Things start getting weird when your behavior is compared to other people’s. “Subject’s cursor speed is slower than others,” the disembodied experimenter told me early on. If you make moves toward the close button, he gets desperate. “Subject is about to leave! That’s troubling! Don’t go! Don’t go!”
I’m not proud of how long I spent trying to complete the 100 “challenges” that reveal themselves over time. For some, I changed my computer clock to make it look like I was logging in at 3 in the morning. For others, I opened the site in every browser I have installed. As my score ticked up—70, 80, 85—the voice in my ear got more and more excited. “Whoa! I’m so flattered by your dedication and persistence,” he said at one point. “You are a truly valuable subject.”
That’s exactly the story that the site’s creators wanted to tell: “Everything you do online potentially has value,” said one Roel Wouters, the co-founder of Moniker, the Dutch design studio that was behind clickclickclick.
“A lot of people know that, but somehow you forget about it if you don’t experience it,” added Luna Maurer, Moniker’s other co-founder. “You don’t feel it.”
Wouters and Maurer described their site as a mirror: It shows you how you’re being tracked as you’re being tracked. It’s also nearly empty, and fills in only as you interact with it. You, the player, are the content.
Some of the information the site gathers has clear value to advertisers—time and frequency of visits, for example, or the type of browser being used. (The site doesn’t sell or give away your information.) Others, like detailed stats on cursor movement and placement, might seem less useful. But every data point helps: Mouse movements and clicks are often analyzed to understand what parts of a webpage attract the most attention.
The game only captures information that can be gleaned from the browser and user interaction. But in real life, more advanced tracking mechanisms actually follow you around the web, and data brokers sell information about users to companies who want a more complete picture of their visitors. Minute details like the exact size of a browser window can help identify a particular user as he or she visits different sites across the internet. Some particularly creative companies have tried using invisible light or inaudible sound to link all of a person’s devices to them, so that their activity can be tracked from cell phone to computer to TV.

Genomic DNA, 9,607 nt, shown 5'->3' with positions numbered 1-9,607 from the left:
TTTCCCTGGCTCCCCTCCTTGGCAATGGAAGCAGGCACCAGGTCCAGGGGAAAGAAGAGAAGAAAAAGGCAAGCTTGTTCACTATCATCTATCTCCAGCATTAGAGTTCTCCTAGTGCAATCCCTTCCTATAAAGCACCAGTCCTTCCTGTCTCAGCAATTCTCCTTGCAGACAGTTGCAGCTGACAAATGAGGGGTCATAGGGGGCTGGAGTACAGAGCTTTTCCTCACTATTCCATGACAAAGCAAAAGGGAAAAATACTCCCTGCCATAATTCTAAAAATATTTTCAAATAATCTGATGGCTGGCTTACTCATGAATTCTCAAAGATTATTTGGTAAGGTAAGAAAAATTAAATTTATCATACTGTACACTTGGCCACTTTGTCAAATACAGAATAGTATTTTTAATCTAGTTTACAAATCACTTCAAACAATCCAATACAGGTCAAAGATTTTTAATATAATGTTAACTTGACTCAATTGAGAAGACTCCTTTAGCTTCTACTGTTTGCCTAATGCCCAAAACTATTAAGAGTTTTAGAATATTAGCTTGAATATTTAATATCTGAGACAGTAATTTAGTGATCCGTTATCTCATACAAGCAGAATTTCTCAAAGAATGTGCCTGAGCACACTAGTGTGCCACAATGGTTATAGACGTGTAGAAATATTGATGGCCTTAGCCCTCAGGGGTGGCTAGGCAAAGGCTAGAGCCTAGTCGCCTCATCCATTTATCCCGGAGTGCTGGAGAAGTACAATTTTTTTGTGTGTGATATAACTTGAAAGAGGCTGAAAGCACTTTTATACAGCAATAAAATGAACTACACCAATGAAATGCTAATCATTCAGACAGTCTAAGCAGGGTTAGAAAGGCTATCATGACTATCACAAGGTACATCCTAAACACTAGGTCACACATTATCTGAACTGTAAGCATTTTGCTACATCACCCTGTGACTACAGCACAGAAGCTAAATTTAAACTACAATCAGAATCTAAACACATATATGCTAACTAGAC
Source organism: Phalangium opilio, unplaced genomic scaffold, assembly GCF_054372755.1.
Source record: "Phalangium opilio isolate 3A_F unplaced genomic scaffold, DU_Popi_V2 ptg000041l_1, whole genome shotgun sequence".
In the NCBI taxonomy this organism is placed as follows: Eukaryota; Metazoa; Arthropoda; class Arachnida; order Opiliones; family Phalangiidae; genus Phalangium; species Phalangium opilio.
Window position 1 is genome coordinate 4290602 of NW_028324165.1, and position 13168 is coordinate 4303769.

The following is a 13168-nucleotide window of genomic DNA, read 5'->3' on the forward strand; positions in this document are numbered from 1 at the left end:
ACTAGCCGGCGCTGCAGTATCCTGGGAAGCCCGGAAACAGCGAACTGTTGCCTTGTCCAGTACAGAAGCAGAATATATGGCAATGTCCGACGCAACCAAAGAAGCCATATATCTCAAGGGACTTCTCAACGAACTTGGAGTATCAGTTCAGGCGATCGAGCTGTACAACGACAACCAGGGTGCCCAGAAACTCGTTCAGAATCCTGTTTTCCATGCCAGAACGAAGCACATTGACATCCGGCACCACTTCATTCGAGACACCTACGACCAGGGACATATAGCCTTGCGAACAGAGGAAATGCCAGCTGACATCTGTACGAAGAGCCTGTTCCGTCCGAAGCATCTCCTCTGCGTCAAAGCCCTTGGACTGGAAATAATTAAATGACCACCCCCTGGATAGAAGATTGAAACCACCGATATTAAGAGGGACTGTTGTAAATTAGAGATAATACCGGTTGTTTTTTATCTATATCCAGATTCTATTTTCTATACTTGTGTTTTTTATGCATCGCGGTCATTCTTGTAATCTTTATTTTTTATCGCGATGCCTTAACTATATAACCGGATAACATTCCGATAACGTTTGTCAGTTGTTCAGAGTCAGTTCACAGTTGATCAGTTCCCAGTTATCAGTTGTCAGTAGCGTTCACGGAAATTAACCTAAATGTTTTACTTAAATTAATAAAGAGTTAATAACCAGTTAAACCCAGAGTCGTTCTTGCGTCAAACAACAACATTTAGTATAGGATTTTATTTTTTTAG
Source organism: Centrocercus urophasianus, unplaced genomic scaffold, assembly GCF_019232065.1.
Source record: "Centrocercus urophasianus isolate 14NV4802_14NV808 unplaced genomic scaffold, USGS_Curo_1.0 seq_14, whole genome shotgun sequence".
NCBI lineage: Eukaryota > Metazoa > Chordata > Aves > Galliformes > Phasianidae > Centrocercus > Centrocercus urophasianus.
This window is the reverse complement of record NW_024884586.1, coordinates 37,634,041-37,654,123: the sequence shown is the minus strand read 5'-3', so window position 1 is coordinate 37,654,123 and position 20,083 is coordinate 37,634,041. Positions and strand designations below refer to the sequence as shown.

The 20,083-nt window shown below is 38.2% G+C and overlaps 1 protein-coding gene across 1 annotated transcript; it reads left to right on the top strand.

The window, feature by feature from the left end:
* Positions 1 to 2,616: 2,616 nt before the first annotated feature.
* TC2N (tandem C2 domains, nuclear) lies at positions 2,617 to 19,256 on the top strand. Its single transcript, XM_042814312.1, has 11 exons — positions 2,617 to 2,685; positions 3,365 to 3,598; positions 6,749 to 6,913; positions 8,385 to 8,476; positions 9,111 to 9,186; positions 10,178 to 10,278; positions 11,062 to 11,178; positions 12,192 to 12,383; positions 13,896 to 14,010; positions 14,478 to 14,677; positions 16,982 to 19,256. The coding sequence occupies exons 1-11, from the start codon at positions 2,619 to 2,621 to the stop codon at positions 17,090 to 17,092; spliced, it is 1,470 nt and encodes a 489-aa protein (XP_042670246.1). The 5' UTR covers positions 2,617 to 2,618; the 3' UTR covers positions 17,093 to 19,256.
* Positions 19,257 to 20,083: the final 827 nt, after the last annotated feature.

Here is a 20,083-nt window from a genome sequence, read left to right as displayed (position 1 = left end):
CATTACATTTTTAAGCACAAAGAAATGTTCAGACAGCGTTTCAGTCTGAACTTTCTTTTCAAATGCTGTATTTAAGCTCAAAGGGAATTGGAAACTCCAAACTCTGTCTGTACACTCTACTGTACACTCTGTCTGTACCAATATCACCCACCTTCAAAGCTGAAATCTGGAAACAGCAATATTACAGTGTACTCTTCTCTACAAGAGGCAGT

The site is part of a project called “We Are Data,” and was co-produced by VPRO, a Dutch public broadcaster. Moniker and VPRO started work on the site in earnest three months ago, and released it earlier this month. The stripped-down site has a homemade vibe to it; the haunting voice that accompanies you throughout is Wouters’s own.
Clickclickclick was better received than its creators could have imagined. As of last week, about 350,000 different people had visited the site, Wouters said, and they’ve collectively completed 7 million achievements. At any one point, there are between 500 and 1,200 players on the site. The interest has been so high that a few weeks ago the team had to upgrade the servers that hosted it.